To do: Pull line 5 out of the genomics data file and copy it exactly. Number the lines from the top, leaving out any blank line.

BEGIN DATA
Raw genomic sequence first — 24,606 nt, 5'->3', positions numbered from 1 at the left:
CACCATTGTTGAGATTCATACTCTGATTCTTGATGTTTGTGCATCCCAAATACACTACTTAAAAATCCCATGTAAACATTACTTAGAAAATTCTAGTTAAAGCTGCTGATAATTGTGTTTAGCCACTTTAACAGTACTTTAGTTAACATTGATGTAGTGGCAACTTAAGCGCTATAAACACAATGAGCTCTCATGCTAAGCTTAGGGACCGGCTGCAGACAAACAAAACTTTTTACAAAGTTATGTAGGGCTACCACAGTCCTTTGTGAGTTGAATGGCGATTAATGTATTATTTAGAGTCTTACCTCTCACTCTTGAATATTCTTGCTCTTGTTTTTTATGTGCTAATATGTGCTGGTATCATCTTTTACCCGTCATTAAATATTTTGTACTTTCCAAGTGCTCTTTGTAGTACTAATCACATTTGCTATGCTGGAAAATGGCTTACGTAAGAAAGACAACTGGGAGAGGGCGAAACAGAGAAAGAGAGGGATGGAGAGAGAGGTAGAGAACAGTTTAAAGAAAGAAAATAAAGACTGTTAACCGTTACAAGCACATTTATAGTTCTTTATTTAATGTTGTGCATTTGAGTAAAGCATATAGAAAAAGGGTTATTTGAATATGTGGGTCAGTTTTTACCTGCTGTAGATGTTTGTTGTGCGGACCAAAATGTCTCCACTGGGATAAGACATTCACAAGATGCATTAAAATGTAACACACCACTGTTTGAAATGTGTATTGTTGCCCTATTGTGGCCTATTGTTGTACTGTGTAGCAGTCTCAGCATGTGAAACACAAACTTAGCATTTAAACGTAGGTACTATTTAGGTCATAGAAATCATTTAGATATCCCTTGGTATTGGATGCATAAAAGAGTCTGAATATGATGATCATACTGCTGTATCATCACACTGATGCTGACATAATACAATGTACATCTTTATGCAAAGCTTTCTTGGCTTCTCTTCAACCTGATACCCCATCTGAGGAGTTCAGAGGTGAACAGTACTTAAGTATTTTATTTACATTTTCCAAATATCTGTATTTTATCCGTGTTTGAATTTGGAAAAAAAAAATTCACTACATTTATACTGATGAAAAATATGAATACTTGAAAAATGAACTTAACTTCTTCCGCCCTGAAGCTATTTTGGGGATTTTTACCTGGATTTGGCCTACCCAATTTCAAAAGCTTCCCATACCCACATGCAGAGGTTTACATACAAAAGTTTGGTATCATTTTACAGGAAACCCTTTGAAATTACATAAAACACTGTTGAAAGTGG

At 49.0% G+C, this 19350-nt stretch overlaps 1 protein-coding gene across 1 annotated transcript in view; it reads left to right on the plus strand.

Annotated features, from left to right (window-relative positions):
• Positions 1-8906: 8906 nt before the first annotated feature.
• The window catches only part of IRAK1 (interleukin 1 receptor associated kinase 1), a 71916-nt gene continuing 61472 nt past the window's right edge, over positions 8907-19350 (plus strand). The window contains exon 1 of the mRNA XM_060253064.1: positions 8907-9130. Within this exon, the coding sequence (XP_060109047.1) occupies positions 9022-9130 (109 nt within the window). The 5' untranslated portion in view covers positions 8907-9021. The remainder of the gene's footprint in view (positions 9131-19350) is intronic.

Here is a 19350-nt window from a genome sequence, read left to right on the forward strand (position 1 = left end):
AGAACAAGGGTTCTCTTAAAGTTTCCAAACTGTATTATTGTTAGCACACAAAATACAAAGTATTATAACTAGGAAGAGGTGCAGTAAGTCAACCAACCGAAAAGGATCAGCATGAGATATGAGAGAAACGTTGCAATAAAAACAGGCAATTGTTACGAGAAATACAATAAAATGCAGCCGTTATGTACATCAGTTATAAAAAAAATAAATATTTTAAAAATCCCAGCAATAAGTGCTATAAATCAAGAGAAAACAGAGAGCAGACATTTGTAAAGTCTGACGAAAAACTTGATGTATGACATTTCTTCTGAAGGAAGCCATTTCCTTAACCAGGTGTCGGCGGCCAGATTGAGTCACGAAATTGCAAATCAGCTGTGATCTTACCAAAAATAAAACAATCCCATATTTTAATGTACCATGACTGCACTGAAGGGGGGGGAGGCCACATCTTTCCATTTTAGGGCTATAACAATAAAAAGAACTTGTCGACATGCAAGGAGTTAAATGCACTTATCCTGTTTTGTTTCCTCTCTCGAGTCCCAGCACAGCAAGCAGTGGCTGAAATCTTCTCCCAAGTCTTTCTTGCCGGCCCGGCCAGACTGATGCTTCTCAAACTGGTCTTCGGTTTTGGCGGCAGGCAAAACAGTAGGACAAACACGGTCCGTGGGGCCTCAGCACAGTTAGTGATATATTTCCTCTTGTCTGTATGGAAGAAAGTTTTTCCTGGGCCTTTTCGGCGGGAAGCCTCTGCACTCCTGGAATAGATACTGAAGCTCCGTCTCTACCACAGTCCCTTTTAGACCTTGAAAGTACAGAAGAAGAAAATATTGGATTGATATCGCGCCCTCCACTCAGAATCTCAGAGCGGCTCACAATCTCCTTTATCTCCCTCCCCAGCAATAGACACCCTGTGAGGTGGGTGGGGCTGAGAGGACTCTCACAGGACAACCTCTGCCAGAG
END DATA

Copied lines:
• Positions 1-8906: 8906 nt before the first annotated feature.